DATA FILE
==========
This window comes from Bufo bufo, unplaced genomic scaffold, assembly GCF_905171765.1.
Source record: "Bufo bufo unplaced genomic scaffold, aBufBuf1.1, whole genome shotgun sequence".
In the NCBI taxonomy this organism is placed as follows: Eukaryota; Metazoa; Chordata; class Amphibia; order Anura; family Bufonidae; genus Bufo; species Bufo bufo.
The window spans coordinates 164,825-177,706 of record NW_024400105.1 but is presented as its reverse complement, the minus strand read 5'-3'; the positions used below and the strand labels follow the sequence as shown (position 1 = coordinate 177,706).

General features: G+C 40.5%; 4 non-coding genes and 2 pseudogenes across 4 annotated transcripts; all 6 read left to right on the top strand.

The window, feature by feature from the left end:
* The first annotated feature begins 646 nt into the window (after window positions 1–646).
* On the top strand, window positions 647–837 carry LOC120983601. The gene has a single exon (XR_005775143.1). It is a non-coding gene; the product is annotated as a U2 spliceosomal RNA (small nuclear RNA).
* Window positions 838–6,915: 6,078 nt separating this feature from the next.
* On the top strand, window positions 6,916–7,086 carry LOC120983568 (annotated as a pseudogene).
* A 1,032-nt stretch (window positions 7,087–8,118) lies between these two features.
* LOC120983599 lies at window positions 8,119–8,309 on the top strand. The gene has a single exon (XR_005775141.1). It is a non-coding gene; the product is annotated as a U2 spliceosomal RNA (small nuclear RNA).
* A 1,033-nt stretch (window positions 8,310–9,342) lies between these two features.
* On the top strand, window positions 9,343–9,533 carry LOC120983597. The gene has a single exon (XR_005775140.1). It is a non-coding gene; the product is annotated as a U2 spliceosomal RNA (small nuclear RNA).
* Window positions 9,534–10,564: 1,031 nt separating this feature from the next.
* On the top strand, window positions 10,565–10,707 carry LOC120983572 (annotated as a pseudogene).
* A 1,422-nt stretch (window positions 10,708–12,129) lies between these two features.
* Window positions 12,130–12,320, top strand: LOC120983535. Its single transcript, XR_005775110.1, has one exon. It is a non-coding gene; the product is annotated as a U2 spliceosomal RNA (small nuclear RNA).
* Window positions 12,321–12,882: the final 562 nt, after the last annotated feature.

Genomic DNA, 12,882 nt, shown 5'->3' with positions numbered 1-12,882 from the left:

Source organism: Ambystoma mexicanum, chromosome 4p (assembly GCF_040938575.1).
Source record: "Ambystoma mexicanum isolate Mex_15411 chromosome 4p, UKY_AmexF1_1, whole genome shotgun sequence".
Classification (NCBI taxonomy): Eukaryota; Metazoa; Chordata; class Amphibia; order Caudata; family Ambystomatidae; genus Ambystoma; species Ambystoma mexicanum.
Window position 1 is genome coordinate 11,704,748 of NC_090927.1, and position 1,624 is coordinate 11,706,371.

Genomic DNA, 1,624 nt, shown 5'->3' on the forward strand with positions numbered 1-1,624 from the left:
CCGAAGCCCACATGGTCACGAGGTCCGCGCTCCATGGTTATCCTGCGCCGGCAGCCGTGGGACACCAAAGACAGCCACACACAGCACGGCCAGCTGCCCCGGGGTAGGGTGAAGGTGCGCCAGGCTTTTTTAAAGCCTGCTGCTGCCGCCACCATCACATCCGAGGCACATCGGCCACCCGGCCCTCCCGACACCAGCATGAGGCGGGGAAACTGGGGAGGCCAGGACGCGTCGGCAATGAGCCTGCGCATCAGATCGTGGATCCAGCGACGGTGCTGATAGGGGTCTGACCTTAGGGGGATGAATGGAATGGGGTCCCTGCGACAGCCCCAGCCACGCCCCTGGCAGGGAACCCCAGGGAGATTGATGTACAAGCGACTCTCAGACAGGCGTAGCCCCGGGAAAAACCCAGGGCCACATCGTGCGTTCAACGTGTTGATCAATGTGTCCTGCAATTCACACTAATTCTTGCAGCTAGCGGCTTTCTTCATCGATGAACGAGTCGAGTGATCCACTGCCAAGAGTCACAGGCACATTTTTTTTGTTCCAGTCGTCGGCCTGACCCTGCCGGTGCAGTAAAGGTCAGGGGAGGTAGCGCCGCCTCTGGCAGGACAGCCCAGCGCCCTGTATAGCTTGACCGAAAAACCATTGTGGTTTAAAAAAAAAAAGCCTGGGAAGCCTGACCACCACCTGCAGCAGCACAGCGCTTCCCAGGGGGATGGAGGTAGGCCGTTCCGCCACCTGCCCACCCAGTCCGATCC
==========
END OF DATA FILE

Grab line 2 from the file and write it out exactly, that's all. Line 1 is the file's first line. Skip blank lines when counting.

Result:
Source record: "Bufo bufo unplaced genomic scaffold, aBufBuf1.1, whole genome shotgun sequence".